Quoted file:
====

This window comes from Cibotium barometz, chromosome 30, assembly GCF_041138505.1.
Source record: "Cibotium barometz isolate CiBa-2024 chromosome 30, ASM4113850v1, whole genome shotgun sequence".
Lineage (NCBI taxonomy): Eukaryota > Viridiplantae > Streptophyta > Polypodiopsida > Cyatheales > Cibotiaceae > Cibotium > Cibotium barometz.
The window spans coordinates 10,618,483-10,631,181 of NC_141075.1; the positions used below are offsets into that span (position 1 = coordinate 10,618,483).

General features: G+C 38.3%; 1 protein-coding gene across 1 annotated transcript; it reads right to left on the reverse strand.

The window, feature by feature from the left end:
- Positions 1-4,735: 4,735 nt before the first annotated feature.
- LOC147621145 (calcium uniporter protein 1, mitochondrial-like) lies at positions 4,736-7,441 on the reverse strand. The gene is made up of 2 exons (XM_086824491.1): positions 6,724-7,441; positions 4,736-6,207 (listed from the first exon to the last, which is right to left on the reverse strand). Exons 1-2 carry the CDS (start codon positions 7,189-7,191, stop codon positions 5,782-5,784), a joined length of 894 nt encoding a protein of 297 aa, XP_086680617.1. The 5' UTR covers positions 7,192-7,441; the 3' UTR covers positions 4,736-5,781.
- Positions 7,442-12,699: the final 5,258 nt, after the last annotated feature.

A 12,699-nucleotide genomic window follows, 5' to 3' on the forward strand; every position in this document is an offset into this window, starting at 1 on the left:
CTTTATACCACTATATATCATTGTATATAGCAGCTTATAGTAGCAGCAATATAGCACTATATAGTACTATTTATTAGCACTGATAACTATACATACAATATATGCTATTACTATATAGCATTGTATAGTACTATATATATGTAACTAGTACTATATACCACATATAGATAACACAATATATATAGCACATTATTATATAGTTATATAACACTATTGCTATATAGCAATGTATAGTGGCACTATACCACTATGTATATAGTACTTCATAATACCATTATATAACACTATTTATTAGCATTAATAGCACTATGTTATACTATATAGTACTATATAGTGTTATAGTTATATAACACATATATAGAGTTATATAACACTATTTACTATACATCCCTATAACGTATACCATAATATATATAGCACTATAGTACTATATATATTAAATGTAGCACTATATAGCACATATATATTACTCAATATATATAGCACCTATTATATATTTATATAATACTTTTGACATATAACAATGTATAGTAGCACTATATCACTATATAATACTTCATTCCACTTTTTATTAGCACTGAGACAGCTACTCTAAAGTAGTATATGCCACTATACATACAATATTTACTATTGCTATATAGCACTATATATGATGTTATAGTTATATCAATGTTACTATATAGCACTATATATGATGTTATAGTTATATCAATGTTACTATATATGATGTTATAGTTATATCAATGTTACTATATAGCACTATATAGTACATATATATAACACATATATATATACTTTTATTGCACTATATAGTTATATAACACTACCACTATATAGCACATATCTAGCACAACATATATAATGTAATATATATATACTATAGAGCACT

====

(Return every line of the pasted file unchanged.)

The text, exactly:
This window comes from Cibotium barometz, chromosome 30, assembly GCF_041138505.1.
Source record: "Cibotium barometz isolate CiBa-2024 chromosome 30, ASM4113850v1, whole genome shotgun sequence".
Lineage (NCBI taxonomy): Eukaryota > Viridiplantae > Streptophyta > Polypodiopsida > Cyatheales > Cibotiaceae > Cibotium > Cibotium barometz.
The window spans coordinates 10,618,483-10,631,181 of NC_141075.1; the positions used below are offsets into that span (position 1 = coordinate 10,618,483).

General features: G+C 38.3%; 1 protein-coding gene across 1 annotated transcript; it reads right to left on the reverse strand.

The window, feature by feature from the left end:
- Positions 1-4,735: 4,735 nt before the first annotated feature.
- LOC147621145 (calcium uniporter protein 1, mitochondrial-like) lies at positions 4,736-7,441 on the reverse strand. The gene is made up of 2 exons (XM_086824491.1): positions 6,724-7,441; positions 4,736-6,207 (listed from the first exon to the last, which is right to left on the reverse strand). Exons 1-2 carry the CDS (start codon positions 7,189-7,191, stop codon positions 5,782-5,784), a joined length of 894 nt encoding a protein of 297 aa, XP_086680617.1. The 5' UTR covers positions 7,192-7,441; the 3' UTR covers positions 4,736-5,781.
- Positions 7,442-12,699: the final 5,258 nt, after the last annotated feature.

A 12,699-nucleotide genomic window follows, 5' to 3' on the forward strand; every position in this document is an offset into this window, starting at 1 on the left:
CTTTATACCACTATATATCATTGTATATAGCAGCTTATAGTAGCAGCAATATAGCACTATATAGTACTATTTATTAGCACTGATAACTATACATACAATATATGCTATTACTATATAGCATTGTATAGTACTATATATATGTAACTAGTACTATATACCACATATAGATAACACAATATATATAGCACATTATTATATAGTTATATAACACTATTGCTATATAGCAATGTATAGTGGCACTATACCACTATGTATATAGTACTTCATAATACCATTATATAACACTATTTATTAGCATTAATAGCACTATGTTATACTATATAGTACTATATAGTGTTATAGTTATATAACACATATATAGAGTTATATAACACTATTTACTATACATCCCTATAACGTATACCATAATATATATAGCACTATAGTACTATATATATTAAATGTAGCACTATATAGCACATATATATTACTCAATATATATAGCACCTATTATATATTTATATAATACTTTTGACATATAACAATGTATAGTAGCACTATATCACTATATAATACTTCATTCCACTTTTTATTAGCACTGAGACAGCTACTCTAAAGTAGTATATGCCACTATACATACAATATTTACTATTGCTATATAGCACTATATATGATGTTATAGTTATATCAATGTTACTATATAGCACTATATATGATGTTATAGTTATATCAATGTTACTATATATGATGTTATAGTTATATCAATGTTACTATATAGCACTATATAGTACATATATATAACACATATATATATACTTTTATTGCACTATATAGTTATATAACACTACCACTATATAGCACATATCTAGCACAACATATATAATGTAATATATATATACTATAGAGCACT